UMMC Shelves Landmark Center, Opens Sickle Cell Clinic | Jackson Free Press | Jackson, MS

UMMC Shelves Landmark Center, Opens Sickle Cell Clinic

UMMC broke off negotiations with the Landmark Center's owners due to the prohibitive cost of moving unmarked graves from land off Lakeland Drive that the hospital needs for expansion.

UMMC broke off negotiations with the Landmark Center's owners due to the prohibitive cost of moving unmarked graves from land off Lakeland Drive that the hospital needs for expansion. Photo by Trip Burns.

This story has been edited from its original version to reflect new information.

The saga to fill the long-dormant Landmark Center in downtown Jackson took several dramatic turns this week as one potential buyer dropped its bid and another suitor entered the picture.

The Mississippi Business Journal reported yesterday that UMMC broke off negotiations with the center's owners.

"The price was right. The price was fantastic," said Jack Mazurak, a UMMC spokesman.

However, when UMMC realized that it may have spend millions of dollars to move unmarked graves from land off Lakeland Drive that the hospital needs for expansion, the hospital shelved plans to raze offices on the northwest edge of campus for a new hotel.

The presence of that "swing" office space meant UMMC no longer needed the downtown office space, Mazurak explained.

State offices signed off on the deal to purchase the Landmark Center, located at 175 E. Capitol St., in November 2013 for between $6.1 million and $6.5 million. The building has been vacant since the departure of AT&T, the space's former main tenant. UMMC planned to replace the roof on the seven-floor structure and make other renovations.

Today, the MBJ reported that the Hertz Investment Group, is interested in the Landmark Center but only if UMMC is out of the picture.

"We would do anything to help UMMC get to buy the building. But if that can't happen we might step in and be a player ourselves," Jim Ingram, Hertz executive vice-president and chief investment officer, told MBJ.

Downtown boosters hoped the purchase would help make up for the loss of potential office space caused when state officials snubbed the Landmark Center as the new home of the state Department of Revenue in favor of Clinton's South Pointe Business Center. An influx of approximately 300 or so new workers downtown, and the likelihood of more to follow as space in the Landmark filled, could have represented a significant economic boon to downtown.

UMMC Opens New Sickle Cell Clinic

Sickle cell anemia, which affects mostly African Americans, is an inherited, lifelong disease with no cure. It's the most common sickle cell disease, and it gets its name from the crescent or sickle shape of red blood cells in patients with the disease.

Normal red blood cells are shaped like a doughnut without a hole, and they move easily through blood vessels. However, sickle cells are stiff and sticky, and tend to block blood flow in small vessels throughout the body. This causes pain and organ damage, and raises the risk of infection and long-term fatigue. Patients in a crisis can experience pain for a few hours, or as long as a week or more.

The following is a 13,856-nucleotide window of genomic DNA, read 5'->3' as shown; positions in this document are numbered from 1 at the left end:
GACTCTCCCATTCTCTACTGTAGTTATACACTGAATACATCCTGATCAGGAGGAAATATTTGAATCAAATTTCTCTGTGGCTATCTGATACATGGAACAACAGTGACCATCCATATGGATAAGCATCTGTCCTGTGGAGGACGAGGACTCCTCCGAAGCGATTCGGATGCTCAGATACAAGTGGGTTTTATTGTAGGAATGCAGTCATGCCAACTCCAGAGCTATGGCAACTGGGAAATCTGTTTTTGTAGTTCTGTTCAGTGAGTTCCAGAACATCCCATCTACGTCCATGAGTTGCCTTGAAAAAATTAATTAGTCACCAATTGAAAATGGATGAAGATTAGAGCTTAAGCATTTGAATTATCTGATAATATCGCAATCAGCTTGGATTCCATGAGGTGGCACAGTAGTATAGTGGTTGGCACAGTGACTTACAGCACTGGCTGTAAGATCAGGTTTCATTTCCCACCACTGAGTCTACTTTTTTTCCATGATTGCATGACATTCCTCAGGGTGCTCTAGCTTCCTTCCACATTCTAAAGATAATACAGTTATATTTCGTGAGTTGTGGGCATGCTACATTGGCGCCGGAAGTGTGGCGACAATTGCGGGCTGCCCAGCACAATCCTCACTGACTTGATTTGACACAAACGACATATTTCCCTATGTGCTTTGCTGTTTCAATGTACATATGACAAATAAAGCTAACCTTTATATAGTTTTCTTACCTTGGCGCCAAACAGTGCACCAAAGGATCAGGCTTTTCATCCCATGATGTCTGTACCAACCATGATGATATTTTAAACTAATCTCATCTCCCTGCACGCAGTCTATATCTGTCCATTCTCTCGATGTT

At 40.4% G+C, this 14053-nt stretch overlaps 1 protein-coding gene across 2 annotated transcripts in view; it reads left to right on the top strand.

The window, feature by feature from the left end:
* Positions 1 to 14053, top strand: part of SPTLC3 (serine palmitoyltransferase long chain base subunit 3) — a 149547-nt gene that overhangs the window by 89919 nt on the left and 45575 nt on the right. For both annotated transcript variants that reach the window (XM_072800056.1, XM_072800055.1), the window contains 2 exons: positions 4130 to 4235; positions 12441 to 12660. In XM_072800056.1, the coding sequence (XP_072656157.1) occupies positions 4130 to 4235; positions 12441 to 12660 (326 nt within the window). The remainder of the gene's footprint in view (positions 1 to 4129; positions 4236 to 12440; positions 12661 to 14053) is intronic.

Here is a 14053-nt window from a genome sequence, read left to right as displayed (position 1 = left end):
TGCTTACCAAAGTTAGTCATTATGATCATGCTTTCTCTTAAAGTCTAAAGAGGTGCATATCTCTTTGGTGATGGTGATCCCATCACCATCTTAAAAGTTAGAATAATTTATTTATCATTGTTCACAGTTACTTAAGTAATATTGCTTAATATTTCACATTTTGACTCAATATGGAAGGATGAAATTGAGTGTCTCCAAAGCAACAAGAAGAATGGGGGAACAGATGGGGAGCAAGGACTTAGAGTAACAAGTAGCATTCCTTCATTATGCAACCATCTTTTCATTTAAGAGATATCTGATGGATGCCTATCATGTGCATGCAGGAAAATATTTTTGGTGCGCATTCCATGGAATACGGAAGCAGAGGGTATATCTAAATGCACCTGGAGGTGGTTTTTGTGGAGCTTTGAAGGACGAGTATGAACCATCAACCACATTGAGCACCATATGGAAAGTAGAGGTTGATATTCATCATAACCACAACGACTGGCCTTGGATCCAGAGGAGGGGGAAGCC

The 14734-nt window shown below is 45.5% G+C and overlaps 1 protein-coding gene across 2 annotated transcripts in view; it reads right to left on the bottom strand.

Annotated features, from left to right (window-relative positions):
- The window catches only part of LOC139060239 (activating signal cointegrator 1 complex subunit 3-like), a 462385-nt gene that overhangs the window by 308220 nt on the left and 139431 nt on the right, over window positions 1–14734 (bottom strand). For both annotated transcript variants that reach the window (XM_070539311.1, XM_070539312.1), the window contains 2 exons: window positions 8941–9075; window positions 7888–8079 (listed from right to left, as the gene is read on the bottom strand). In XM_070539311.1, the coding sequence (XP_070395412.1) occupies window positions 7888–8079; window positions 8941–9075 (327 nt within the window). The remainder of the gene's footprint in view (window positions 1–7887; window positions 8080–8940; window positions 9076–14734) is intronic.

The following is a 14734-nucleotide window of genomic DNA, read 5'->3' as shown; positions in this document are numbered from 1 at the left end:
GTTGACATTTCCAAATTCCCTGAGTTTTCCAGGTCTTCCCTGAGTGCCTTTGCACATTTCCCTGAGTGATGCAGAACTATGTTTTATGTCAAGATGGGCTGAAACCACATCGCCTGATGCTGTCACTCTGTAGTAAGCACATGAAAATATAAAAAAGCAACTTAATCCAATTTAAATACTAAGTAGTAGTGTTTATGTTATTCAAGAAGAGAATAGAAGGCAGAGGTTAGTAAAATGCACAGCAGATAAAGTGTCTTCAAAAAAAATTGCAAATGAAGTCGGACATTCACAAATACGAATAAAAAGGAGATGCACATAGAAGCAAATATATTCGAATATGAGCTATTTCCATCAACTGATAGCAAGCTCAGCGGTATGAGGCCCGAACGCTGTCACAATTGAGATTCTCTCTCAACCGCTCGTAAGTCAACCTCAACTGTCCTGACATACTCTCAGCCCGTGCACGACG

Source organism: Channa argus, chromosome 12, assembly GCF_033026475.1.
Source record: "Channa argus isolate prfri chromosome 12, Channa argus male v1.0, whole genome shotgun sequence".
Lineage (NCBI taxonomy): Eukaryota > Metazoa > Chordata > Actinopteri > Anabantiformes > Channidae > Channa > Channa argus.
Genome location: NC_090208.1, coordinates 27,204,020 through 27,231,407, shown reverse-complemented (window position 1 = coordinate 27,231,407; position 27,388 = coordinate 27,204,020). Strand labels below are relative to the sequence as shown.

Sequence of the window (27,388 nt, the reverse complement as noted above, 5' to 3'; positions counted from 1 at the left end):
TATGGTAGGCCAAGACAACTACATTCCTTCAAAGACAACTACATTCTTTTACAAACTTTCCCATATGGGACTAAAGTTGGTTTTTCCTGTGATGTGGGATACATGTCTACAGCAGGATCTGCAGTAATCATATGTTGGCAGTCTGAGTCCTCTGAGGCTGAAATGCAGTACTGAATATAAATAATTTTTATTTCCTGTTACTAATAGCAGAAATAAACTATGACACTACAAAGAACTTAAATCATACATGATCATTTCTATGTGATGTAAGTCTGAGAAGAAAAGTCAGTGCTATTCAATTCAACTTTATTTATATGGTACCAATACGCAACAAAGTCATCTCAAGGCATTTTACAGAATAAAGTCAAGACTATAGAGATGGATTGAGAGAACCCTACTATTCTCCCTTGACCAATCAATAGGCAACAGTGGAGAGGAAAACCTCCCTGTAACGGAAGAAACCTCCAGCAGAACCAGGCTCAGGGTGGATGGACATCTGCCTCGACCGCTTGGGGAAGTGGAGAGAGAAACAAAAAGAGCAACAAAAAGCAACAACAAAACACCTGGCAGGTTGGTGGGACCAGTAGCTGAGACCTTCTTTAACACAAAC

Mississippians with sickle cell disease sometimes may have to wait at emergency rooms in general for as long as eight hours during peak hours—at night and on weekends—before doctors can treat their pain. However, a new clinic, opening today in UMMC's day surgery area, will allow patients to be seen within 30 minutes so that their pain—and other complications from the blood disorder, such as pneumonia or infection—can be quickly assessed and treated.

The new clinic, which is unique to Mississippi, will be open weekdays from 8 a.m. to 5 p.m. Nurse practitioner James Campbell and registered nurse Jessica Quinn, both trained in sickle cell disease treatment, will manage the clinic. They join hematologists Dr. Carolyn Bigelow, Dr. Tondre Buck and Dr. Suvankar Majumdar; medical geneticist and internal medicine physician Dr. Joseph Maher; nurse Arleen Anderson, and 500 other hospital employees who work in the Cancer Institute's clinic.

Between 2,000 and 2,500 Mississippians have sickle cell disease. About 600 to 700 receive treatment through the UMMC Department of Pediatrics. When those patients go to an ER, they compete for attention with trauma cases.

The new clinic will ease congestion at UMMC's adult Emergency Department as well as overwhelming traffic at the Cancer Institute clinic, located at the Jackson Medical Mall. Employees in the ED will be able to triage patients suffering a sickle cell pain crisis to the day clinic.

"It's very busy, and we don't have the resources to see the number of patients that need care," Dr. Bigelow, a professor in the Division of Hematology and Oncology in the Department of Medicine, said of the Monday clinic.

Patients at the Monday clinic do receive treatment for acute pain, but the clinic also handles referrals for eye and hearing examinations, vaccinations, and X-rays to help manage chronic conditions and the often-inevitable complications of sickle cell disease.

Buck and Bigelow will divide their time between the two clinics. Day-clinic staff will manage patients' comprehensive care with the help of UMMC psychologists, psychiatrists, pain management specialists and others in tune with their disease.

"Our goal is that a patient in pain crisis will be there no more than four hours," Dr. Bigelow said. "At the end of the day, we'll make a decision on whether they need to be admitted, or whether they can go home."

For information, call UMMC at 601-984-2944. Send donations to support expansion of the clinic to MSCF, 350 W. Woodrow Wilson Ave., Suite 731-B, Jackson, MS, 39213.

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